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|Title:||Academic Business: Tensions between academic values and corporatisation of Australian higher education in graduate schools fo business|
|Authors:||Ryan, Suzanne Erina|
critical theory Habermas
|Publisher:||University of Sydney.|
Faculty of Economics and Business
|Abstract:||This thesis explores the impact of institutional changes in the Australian Higher Education Sector (AHES) on academics in entrepreneurial graduate schools of business. It addresses questions about the causes, nature and effects of change, and ultimately, the impact on the values and lives of 21 academics at two points in time, 2002-3 and 2008. In addition to reviewing literature, qualitative methods of document analysis and interviews provide the data for the research. The framework for the analysis of data is based on Laughlin’s (1991) ‘skeletal’ theory of organisation change which adapts concepts from Habermas’ (1984; 87) theory of societal change. The impacts of change are viewed from the perspective of organisation participants, the academics. For the majority of these academics, the findings of the research indicate that, in the face of loss of ownership and the imposition of modernisation practices, they maintained their belief in academic values but withdrew from active engagement with their school and institution. The thesis is presented in six chapters and six papers. With the exception of Chapter One, which introduces the thesis and its contributions, and Chapter Six, which summarises and concludes the work, the four chapters in between provide background detail on the literature; the theoretical approach; the research design and method; and the findings. The six papers complement the chapters by presenting the outcomes of the research at various stages. They are ordered in such a way as to offer general overviews of the Australian Higher Education Sector (Paper One) and business schools (Paper Two) before providing more specific focus on the impacts of modernisation practices (Paper Three); effects of change on academic identity (Paper Four); and the role of disciplinarity on academic values and identity (Paper Five). Research results from the first period of research, 2002-3, are reported in Papers Three, Four and Five. Paper Six is the final paper. It provides a comparison of results for both periods with an analysis of change and its impacts using Laughlin’s (1991) framework for organisation change. Chapter Six concludes the thesis with suggested implications for policy and further research. In relation to policy, it is suggested that current government intentions to shift higher education institutions from economic to social institutions will be dependent on the ability of institutions to unravel ten years of modernisation practices aimed at controlling rather than supporting academic endeavour. Arising from this is a challenge to business schools to develop value propositions that better reflect their role as part of a social institution and not an institutional ‘cash cow’. Further research is suggested in two areas: first, in understanding the lifeworld perspectives of academic executives and heads of school about their role in absorbing or facilitating change; and second, in understanding how business schools are able to develop and implement appropriate value propositions. Overall this thesis is a response to Henkel’s (2005, p. 166) call for further empirical research into academics’ lives “to test the strength of values and identity in different institutional settings”. It does this by addressing several gaps in the literature on higher education, specifically Australian higher education. The production of a qualitative and longitudinal study within a theoretical framework contributes to overcoming the paucity of research employing these methods or applying theoretical interpretations of data within higher education. Additionally, the thesis makes a contribution to the under-researched areas of academic values and value change generally, and Australian business schools, specifically by focusing on the values of Australian business school academics in times of change.|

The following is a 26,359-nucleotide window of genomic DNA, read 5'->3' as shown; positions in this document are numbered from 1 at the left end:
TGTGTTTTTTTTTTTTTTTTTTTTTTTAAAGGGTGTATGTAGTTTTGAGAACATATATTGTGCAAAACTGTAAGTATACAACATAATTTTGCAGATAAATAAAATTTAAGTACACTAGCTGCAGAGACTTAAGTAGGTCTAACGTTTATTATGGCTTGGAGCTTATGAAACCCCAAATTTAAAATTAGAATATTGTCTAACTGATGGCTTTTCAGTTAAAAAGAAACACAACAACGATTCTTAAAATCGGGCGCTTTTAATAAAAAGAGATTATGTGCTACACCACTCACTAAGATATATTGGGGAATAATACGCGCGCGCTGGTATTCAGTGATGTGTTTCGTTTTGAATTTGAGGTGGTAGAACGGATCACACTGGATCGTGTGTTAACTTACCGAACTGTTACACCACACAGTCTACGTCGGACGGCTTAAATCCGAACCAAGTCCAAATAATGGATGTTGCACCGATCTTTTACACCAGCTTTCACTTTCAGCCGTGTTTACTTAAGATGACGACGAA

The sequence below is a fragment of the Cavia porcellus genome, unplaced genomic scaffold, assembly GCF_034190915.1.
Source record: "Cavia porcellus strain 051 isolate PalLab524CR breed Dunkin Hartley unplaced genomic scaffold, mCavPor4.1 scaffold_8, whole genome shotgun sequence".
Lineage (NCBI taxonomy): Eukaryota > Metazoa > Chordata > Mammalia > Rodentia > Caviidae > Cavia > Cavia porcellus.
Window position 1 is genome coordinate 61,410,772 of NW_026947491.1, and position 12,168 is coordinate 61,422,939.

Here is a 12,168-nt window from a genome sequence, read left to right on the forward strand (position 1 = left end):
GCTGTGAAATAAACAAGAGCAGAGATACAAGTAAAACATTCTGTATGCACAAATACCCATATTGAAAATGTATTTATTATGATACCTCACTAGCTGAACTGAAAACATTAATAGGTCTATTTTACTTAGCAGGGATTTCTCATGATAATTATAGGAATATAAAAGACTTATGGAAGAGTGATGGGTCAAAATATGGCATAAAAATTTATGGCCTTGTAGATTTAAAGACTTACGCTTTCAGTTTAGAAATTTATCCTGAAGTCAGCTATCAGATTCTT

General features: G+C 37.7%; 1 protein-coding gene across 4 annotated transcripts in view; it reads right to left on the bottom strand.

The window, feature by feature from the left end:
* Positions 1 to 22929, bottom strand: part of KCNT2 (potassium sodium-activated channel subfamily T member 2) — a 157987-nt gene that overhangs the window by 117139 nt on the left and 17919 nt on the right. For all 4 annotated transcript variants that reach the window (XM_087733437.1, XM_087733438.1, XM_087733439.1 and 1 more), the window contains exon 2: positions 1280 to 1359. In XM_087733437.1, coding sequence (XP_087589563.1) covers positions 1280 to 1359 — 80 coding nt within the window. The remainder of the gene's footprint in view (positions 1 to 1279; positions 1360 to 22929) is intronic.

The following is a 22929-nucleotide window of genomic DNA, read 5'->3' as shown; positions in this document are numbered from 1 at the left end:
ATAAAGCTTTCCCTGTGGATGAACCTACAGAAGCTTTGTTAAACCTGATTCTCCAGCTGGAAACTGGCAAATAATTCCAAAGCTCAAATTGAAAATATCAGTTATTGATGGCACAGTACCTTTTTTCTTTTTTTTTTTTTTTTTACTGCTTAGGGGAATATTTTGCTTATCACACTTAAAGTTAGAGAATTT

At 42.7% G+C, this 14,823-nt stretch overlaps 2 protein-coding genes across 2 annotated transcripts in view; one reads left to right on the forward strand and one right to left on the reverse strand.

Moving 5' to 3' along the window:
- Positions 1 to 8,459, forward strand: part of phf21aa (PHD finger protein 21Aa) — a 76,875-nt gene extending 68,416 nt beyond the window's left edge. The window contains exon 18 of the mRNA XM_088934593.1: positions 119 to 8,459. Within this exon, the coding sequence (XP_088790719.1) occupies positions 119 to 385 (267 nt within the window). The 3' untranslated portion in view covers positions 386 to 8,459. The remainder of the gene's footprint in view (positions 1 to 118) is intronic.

|Description:||Doctor of Philosophy (PhD)|
|Rights and Permissions:||The author retains copyright of this thesis.|
|Type of Work:||PhD Doctorate|
|Appears in Collections:||Sydney Digital Theses (Open Access)|
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